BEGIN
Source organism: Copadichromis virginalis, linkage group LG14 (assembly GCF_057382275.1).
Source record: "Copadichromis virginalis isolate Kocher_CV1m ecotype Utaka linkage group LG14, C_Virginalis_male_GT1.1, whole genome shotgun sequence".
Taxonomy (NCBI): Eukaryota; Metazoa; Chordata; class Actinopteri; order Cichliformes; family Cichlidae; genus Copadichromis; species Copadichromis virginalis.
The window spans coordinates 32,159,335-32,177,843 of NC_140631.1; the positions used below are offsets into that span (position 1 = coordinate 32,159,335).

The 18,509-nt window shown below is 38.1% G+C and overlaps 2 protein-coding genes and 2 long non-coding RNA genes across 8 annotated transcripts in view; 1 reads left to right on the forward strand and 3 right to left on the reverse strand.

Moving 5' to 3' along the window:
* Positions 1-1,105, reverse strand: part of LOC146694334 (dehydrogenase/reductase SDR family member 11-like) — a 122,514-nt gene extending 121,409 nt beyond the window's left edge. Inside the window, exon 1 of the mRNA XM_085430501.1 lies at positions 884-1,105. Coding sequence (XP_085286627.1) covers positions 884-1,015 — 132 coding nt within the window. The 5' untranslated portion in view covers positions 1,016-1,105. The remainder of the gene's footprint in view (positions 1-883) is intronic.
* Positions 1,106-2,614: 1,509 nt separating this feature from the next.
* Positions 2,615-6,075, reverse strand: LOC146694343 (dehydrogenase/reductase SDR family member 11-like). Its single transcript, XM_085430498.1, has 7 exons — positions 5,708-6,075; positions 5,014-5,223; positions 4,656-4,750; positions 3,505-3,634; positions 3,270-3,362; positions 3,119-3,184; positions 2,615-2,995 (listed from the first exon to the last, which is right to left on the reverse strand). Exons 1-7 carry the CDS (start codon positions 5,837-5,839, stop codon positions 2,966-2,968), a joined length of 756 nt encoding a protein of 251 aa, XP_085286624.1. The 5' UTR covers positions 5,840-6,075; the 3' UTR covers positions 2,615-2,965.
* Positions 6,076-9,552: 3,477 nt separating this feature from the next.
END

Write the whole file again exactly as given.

Source organism: Copadichromis virginalis, linkage group LG14 (assembly GCF_057382275.1).
Source record: "Copadichromis virginalis isolate Kocher_CV1m ecotype Utaka linkage group LG14, C_Virginalis_male_GT1.1, whole genome shotgun sequence".
Taxonomy (NCBI): Eukaryota; Metazoa; Chordata; class Actinopteri; order Cichliformes; family Cichlidae; genus Copadichromis; species Copadichromis virginalis.
The window spans coordinates 32,159,335-32,177,843 of NC_140631.1; the positions used below are offsets into that span (position 1 = coordinate 32,159,335).

The 18,509-nt window shown below is 38.1% G+C and overlaps 2 protein-coding genes and 2 long non-coding RNA genes across 8 annotated transcripts in view; 1 reads left to right on the forward strand and 3 right to left on the reverse strand.

Moving 5' to 3' along the window:
* Positions 1-1,105, reverse strand: part of LOC146694334 (dehydrogenase/reductase SDR family member 11-like) — a 122,514-nt gene extending 121,409 nt beyond the window's left edge. Inside the window, exon 1 of the mRNA XM_085430501.1 lies at positions 884-1,105. Coding sequence (XP_085286627.1) covers positions 884-1,015 — 132 coding nt within the window. The 5' untranslated portion in view covers positions 1,016-1,105. The remainder of the gene's footprint in view (positions 1-883) is intronic.
* Positions 1,106-2,614: 1,509 nt separating this feature from the next.
* Positions 2,615-6,075, reverse strand: LOC146694343 (dehydrogenase/reductase SDR family member 11-like). Its single transcript, XM_085430498.1, has 7 exons — positions 5,708-6,075; positions 5,014-5,223; positions 4,656-4,750; positions 3,505-3,634; positions 3,270-3,362; positions 3,119-3,184; positions 2,615-2,995 (listed from the first exon to the last, which is right to left on the reverse strand). Exons 1-7 carry the CDS (start codon positions 5,837-5,839, stop codon positions 2,966-2,968), a joined length of 756 nt encoding a protein of 251 aa, XP_085286624.1. The 5' UTR covers positions 5,840-6,075; the 3' UTR covers positions 2,615-2,965.
* Positions 6,076-9,552: 3,477 nt separating this feature from the next.